Knowledge is Power could reach 7.2 million women by 2020, across Vodafone’s markets. The majority of these customers (around 70%) would be in India, with its large population and high levels of female illiteracy, according to the report.
Approximately two million women in Asia and sub-Saharan Africa have obstetric fistula and globally there are up to 100,000 new cases each year, according to data cited by the report. The condition is easily treatable and mobiles can help tackle lack of awareness, poverty and stigma.
In Tanzania, the Text to Treatment mobile payment system funded by the Vodafone Foundation was introduced in 2010, and over 1,900 women have benefited. The report claims the programme could generate an annual economic impact of $200 million in 2020, by enabling women to return to work and earn a living.
More than one million children die every year from vaccine-preventable diseases, and Vodafone’s mVacciNation project includes text message alerts to remind mothers to bring children for vaccination. The project expects to increase vaccination rates by around 5% in sub-Saharan countries.
In mature economies, women make up nearly half the formal workforce and 70% to 90% of women in these countries are employed; the figures are much lower in emerging economies. In India, only 29% of women are economically active compared with over 80% of men. Initiatives like the Rural Distribution Network (RUDI) in Gujarat hope to improve the situation for women workers via a mobile service to enable buying farm produce.This helps reduce travel times by cutting down on unnecessary trips and also tracks and manages stock levels in real time. The reduction in travel could create an annual saving of 90 million hours, or two hours a day for every user. Scaling up the programme could generate an estimated annual economic benefit of $500 million for women in 2020.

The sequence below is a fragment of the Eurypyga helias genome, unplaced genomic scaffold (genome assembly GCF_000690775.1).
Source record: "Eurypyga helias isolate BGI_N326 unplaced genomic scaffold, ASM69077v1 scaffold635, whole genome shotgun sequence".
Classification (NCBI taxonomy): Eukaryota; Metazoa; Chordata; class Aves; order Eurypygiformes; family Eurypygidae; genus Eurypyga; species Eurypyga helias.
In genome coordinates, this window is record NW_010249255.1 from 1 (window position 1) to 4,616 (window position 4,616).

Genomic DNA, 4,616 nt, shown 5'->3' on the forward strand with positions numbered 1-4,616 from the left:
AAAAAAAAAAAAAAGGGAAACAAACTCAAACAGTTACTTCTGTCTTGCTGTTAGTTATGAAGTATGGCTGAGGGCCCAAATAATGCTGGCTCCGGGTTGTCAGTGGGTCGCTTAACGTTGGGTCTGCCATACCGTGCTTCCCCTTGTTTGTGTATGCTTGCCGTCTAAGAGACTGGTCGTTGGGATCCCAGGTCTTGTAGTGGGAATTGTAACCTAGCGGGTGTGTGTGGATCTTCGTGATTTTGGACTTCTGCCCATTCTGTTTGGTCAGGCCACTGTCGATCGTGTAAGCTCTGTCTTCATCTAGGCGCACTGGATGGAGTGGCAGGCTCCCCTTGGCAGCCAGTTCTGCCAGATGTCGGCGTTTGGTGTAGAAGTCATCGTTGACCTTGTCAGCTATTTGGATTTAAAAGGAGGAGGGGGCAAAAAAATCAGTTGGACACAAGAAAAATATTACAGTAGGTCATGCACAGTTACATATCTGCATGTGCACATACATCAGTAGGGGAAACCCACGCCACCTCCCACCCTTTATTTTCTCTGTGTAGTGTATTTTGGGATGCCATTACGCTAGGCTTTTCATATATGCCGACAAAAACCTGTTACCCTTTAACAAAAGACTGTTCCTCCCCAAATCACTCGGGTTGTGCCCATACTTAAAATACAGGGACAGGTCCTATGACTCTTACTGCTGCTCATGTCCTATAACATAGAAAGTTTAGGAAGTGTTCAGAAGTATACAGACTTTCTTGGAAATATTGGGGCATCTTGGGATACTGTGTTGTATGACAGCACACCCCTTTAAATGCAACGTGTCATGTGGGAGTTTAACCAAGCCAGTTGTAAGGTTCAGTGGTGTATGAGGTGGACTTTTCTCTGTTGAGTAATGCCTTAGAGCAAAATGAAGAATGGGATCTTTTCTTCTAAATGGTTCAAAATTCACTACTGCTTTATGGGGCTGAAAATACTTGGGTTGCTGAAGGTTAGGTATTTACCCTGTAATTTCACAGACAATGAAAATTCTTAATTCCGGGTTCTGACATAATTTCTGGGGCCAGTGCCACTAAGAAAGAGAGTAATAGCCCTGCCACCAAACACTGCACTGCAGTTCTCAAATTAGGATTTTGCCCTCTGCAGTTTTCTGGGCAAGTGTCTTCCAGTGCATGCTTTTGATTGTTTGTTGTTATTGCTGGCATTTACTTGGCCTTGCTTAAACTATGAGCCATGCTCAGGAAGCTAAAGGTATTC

Another initiative, the Vodafone Farmers’ Club, used SMS alerts for crop information and price updates to improve Turkish farmers’ productivity by an estimated €190 million in 2012-13, the report claims. There are around 800,000 subscribers, almost half of whom are small-scale women farmers.
5. Ageing, loneliness and isolation
Elderly people are particularly vulnerable to loneliness and isolation. Females in nearly every country live longer than males, and are therefore far more likely to live alone as they age; but their resources for coping become more limited. Older women are at greater risk of poverty than men because of lower wages during their careers.
In Spain, 28% of people over 65 report feeling lonely and this figure grows to 38% for those living alone or with limited mobility. Vodafone’s SocialTV lets users share photos, videos and other content with each other, via a TV set top box. 94% of surveyed users reportedly felt that communication with other people was easier, thus reducing loneliness. This in turn could reduce the amount of fees paid to informal carers, thus having a positive economic impact.
In sum, the report covers a range of useful initiatives and projects, and opens the door to cooperative ventures by other mobile operators and development agencies. Long-term research should yield useful answers on the impacts, costs and success factors for such initiatives. New emerging technologies in mobile and other domains will accelerate the envelope even further, but also call for investigation into concerns like privacy and security.